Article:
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导读:Compassion and Justice—Meeting Venerable Chao Hwei慈悲与正义--与昭慧法师晤谈  By Rebecca Li  美国纽泽西大学社会学副教授  陈悦萱 中译...

  Compassion and Justice—Meeting Venerable Chao Hwei


  By Rebecca Li


  陈悦萱 中译


  July 2, 2006

  Recently, it was my privilege to participate in the Women Faith Leaders Retreat held at Dharma Drum Mountain, Taiwan, on June 20-22. The theme of the retreat was “Compassionate Mind, Compassionate World.” I was there primarily to translate for Shifu in his closing address, but prior to that I had the good fortune to participate in the discussion and meet some amazing women, one of whom was Venerable Chao Hwei.


  Venerable Chao Hwei is professor of Religion and director of the Research Center of Applied Ethics at Hsuan Chuang University, a Buddhist university in Taiwan. She studied under Venerable Master Yin Shun, author of The Way to Buddhahood, and is a prolific scholar and author. She writes for newspapers to share the Buddhist perspective on issues as wide-ranging as animal rights and the legalization of gambling in Taiwan.


  On the first day of the retreat, Venerable Chao Hwei brought up the issue of compassion and justice, arguing that there is no true compassion if we do not face the issue of justice.? I was intrigued by her lucid and forceful argument; this was the first time I had seen a Chinese bhikshuni articulate her moral and intellectual position in such a forthright manner. I was fascinated also because we were discussing compassion, a topic that usually evokes an image of gentle, smiling people helping each other and getting along. This is hardly what comes to mind in debates over issues of injustice, such as the unequal treatment of men and women.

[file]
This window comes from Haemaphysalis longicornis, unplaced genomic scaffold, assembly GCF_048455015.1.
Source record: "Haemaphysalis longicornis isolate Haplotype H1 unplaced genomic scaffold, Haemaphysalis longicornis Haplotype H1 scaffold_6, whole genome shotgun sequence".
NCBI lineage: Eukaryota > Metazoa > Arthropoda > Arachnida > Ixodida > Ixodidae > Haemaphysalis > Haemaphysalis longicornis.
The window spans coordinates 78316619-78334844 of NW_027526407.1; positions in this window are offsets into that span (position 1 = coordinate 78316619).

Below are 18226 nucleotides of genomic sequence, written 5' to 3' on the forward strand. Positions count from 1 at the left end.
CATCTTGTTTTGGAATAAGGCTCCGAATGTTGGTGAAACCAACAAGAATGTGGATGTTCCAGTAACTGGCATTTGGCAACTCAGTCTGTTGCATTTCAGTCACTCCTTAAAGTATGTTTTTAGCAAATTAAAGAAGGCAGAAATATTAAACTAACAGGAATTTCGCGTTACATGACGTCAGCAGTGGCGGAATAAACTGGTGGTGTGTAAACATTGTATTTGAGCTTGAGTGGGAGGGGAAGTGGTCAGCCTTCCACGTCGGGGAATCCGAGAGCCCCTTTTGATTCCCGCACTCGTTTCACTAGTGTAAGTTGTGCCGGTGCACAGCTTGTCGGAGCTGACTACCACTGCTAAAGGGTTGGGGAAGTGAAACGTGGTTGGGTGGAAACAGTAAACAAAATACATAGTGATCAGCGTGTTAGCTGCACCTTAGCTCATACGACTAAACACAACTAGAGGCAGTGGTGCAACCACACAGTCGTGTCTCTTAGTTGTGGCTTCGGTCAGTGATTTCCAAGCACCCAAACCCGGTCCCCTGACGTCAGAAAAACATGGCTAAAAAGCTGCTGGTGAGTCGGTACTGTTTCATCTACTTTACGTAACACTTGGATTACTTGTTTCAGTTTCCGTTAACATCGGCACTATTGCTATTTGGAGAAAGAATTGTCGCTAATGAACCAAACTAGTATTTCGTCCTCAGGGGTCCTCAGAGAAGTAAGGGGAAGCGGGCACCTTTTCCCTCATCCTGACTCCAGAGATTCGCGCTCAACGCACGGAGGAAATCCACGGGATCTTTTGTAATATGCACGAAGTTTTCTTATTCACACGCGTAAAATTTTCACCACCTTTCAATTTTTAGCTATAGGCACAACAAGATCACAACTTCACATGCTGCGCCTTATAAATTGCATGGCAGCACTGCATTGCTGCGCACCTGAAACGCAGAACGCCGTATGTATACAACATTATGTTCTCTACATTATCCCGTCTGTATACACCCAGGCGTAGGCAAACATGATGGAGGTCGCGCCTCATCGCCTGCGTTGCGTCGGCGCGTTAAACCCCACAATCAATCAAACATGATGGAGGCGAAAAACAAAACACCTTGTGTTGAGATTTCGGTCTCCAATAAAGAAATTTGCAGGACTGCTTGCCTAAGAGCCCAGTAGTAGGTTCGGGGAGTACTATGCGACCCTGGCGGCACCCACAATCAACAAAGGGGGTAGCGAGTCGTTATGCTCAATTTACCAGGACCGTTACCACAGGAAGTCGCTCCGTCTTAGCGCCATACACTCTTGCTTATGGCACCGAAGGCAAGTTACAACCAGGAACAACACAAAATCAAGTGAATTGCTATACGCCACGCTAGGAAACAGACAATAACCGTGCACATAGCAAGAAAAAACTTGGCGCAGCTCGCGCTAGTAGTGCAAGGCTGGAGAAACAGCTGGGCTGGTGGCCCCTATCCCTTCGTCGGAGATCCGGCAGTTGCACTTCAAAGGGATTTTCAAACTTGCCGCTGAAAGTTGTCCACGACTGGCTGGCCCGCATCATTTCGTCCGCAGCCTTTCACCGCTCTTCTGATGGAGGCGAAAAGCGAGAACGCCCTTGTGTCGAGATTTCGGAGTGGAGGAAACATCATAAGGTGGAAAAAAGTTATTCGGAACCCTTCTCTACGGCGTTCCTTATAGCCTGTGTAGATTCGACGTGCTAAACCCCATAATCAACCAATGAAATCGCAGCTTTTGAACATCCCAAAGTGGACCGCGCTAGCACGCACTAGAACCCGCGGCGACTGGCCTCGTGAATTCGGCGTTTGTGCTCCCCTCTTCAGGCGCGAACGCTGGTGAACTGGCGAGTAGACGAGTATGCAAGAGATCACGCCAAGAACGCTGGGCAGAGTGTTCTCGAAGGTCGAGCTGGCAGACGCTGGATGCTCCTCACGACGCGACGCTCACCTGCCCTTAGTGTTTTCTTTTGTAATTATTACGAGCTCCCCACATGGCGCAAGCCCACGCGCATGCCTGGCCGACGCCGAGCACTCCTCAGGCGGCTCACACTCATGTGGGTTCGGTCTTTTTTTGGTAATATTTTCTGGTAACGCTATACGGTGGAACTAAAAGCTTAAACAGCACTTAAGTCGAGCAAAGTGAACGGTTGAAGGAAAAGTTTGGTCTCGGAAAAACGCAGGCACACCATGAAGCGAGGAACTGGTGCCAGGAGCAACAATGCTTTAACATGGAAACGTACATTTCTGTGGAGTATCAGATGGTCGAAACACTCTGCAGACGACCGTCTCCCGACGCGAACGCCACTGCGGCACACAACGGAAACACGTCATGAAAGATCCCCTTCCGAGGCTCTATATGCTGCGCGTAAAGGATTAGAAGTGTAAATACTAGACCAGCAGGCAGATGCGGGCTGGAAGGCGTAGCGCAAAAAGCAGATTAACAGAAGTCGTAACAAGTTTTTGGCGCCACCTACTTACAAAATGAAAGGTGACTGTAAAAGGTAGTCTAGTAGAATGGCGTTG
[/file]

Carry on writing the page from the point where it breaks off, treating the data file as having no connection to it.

In the open discussion and the subsequent conversations I had with her, Venerable Chao Hwei shared her experience advocating the abolition of the “eight deferential practices,” a set of additional precepts taken by fully ordained bhikshunis prescribing deferential manners to be used by bhikshunis (nuns) when interacting with bhikshus (monks). One such precept requires a bhikshuni, even though she is fully ordained with seniority, to bow deferentially to a novice monk. Within the monastic sangha of Dharma Drum Mountain, I was told, while these eight precepts are included in the full precepts taken by bhikshunis, Master Sheng Yen does not require that bhikshunis follow them in their interactions with bhikshus.